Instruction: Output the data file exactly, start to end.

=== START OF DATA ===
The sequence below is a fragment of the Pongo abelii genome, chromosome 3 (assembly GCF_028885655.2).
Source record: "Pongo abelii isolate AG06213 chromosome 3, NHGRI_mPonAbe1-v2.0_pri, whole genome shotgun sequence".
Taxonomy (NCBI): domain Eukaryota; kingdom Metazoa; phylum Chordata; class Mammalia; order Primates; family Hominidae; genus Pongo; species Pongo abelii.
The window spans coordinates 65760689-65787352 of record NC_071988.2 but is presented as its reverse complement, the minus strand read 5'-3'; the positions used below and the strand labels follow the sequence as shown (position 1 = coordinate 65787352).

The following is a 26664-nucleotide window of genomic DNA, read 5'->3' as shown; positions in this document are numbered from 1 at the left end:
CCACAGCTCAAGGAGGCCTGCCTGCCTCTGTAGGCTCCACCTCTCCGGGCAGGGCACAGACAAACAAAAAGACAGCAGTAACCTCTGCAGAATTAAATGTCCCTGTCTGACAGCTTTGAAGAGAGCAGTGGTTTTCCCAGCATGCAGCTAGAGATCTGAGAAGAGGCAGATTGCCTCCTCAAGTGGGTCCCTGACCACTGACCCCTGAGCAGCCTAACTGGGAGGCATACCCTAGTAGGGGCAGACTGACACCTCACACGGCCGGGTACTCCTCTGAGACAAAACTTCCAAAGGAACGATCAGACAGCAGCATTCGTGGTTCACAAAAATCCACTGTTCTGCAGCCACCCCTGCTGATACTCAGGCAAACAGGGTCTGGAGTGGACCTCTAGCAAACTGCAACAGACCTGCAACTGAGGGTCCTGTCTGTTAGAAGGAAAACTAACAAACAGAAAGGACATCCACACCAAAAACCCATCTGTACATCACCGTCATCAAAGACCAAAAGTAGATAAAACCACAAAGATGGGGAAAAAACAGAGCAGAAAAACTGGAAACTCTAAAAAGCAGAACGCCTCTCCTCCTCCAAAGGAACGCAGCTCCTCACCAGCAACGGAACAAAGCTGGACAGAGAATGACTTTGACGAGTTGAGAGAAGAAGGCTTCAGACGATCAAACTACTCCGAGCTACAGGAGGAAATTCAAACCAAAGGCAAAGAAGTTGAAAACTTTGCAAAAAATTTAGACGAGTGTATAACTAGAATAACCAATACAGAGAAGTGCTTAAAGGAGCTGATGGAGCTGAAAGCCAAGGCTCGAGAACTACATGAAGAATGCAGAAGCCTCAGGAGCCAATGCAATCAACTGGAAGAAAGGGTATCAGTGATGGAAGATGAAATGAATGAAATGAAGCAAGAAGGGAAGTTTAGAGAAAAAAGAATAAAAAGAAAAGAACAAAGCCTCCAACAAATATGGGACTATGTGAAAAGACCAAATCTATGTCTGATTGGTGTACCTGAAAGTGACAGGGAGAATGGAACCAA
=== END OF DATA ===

The sequence below is a fragment of the Pongo abelii genome, chromosome 3 (assembly GCF_028885655.2).
Source record: "Pongo abelii isolate AG06213 chromosome 3, NHGRI_mPonAbe1-v2.0_pri, whole genome shotgun sequence".
Taxonomy (NCBI): domain Eukaryota; kingdom Metazoa; phylum Chordata; class Mammalia; order Primates; family Hominidae; genus Pongo; species Pongo abelii.
The window spans coordinates 65760689-65787352 of record NC_071988.2 but is presented as its reverse complement, the minus strand read 5'-3'; the positions used below and the strand labels follow the sequence as shown (position 1 = coordinate 65787352).

The following is a 26664-nucleotide window of genomic DNA, read 5'->3' as shown; positions in this document are numbered from 1 at the left end:
CCACAGCTCAAGGAGGCCTGCCTGCCTCTGTAGGCTCCACCTCTCCGGGCAGGGCACAGACAAACAAAAAGACAGCAGTAACCTCTGCAGAATTAAATGTCCCTGTCTGACAGCTTTGAAGAGAGCAGTGGTTTTCCCAGCATGCAGCTAGAGATCTGAGAAGAGGCAGATTGCCTCCTCAAGTGGGTCCCTGACCACTGACCCCTGAGCAGCCTAACTGGGAGGCATACCCTAGTAGGGGCAGACTGACACCTCACACGGCCGGGTACTCCTCTGAGACAAAACTTCCAAAGGAACGATCAGACAGCAGCATTCGTGGTTCACAAAAATCCACTGTTCTGCAGCCACCCCTGCTGATACTCAGGCAAACAGGGTCTGGAGTGGACCTCTAGCAAACTGCAACAGACCTGCAACTGAGGGTCCTGTCTGTTAGAAGGAAAACTAACAAACAGAAAGGACATCCACACCAAAAACCCATCTGTACATCACCGTCATCAAAGACCAAAAGTAGATAAAACCACAAAGATGGGGAAAAAACAGAGCAGAAAAACTGGAAACTCTAAAAAGCAGAACGCCTCTCCTCCTCCAAAGGAACGCAGCTCCTCACCAGCAACGGAACAAAGCTGGACAGAGAATGACTTTGACGAGTTGAGAGAAGAAGGCTTCAGACGATCAAACTACTCCGAGCTACAGGAGGAAATTCAAACCAAAGGCAAAGAAGTTGAAAACTTTGCAAAAAATTTAGACGAGTGTATAACTAGAATAACCAATACAGAGAAGTGCTTAAAGGAGCTGATGGAGCTGAAAGCCAAGGCTCGAGAACTACATGAAGAATGCAGAAGCCTCAGGAGCCAATGCAATCAACTGGAAGAAAGGGTATCAGTGATGGAAGATGAAATGAATGAAATGAAGCAAGAAGGGAAGTTTAGAGAAAAAAGAATAAAAAGAAAAGAACAAAGCCTCCAACAAATATGGGACTATGTGAAAAGACCAAATCTATGTCTGATTGGTGTACCTGAAAGTGACAGGGAGAATGGAACCAA